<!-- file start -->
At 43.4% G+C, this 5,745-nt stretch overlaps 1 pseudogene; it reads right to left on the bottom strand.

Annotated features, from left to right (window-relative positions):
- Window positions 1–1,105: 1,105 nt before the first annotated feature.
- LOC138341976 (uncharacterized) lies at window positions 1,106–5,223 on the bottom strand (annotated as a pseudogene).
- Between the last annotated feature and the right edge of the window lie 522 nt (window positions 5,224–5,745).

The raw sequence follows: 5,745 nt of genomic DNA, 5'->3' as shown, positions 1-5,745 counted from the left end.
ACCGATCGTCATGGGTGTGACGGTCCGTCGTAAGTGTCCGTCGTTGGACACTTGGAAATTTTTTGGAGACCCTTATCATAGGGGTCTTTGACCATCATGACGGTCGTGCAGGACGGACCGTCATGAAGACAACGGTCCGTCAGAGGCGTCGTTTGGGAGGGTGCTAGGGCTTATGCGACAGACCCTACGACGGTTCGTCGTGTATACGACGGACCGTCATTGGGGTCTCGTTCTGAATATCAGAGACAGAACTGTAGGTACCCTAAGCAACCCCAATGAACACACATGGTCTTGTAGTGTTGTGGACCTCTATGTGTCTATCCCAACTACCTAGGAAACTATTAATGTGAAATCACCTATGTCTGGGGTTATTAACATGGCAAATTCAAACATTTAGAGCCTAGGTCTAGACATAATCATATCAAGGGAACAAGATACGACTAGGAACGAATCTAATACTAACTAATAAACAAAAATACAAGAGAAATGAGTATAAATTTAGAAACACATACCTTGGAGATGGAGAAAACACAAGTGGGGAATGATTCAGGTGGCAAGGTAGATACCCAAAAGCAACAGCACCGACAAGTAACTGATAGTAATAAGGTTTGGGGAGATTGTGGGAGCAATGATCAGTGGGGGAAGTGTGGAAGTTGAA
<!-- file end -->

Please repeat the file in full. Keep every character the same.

At 43.4% G+C, this 5,745-nt stretch overlaps 1 pseudogene; it reads right to left on the bottom strand.

Annotated features, from left to right (window-relative positions):
- Window positions 1–1,105: 1,105 nt before the first annotated feature.
- LOC138341976 (uncharacterized) lies at window positions 1,106–5,223 on the bottom strand (annotated as a pseudogene).
- Between the last annotated feature and the right edge of the window lie 522 nt (window positions 5,224–5,745).

The raw sequence follows: 5,745 nt of genomic DNA, 5'->3' as shown, positions 1-5,745 counted from the left end.
ACCGATCGTCATGGGTGTGACGGTCCGTCGTAAGTGTCCGTCGTTGGACACTTGGAAATTTTTTGGAGACCCTTATCATAGGGGTCTTTGACCATCATGACGGTCGTGCAGGACGGACCGTCATGAAGACAACGGTCCGTCAGAGGCGTCGTTTGGGAGGGTGCTAGGGCTTATGCGACAGACCCTACGACGGTTCGTCGTGTATACGACGGACCGTCATTGGGGTCTCGTTCTGAATATCAGAGACAGAACTGTAGGTACCCTAAGCAACCCCAATGAACACACATGGTCTTGTAGTGTTGTGGACCTCTATGTGTCTATCCCAACTACCTAGGAAACTATTAATGTGAAATCACCTATGTCTGGGGTTATTAACATGGCAAATTCAAACATTTAGAGCCTAGGTCTAGACATAATCATATCAAGGGAACAAGATACGACTAGGAACGAATCTAATACTAACTAATAAACAAAAATACAAGAGAAATGAGTATAAATTTAGAAACACATACCTTGGAGATGGAGAAAACACAAGTGGGGAATGATTCAGGTGGCAAGGTAGATACCCAAAAGCAACAGCACCGACAAGTAACTGATAGTAATAAGGTTTGGGGAGATTGTGGGAGCAATGATCAGTGGGGGAAGTGTGGAAGTTGAA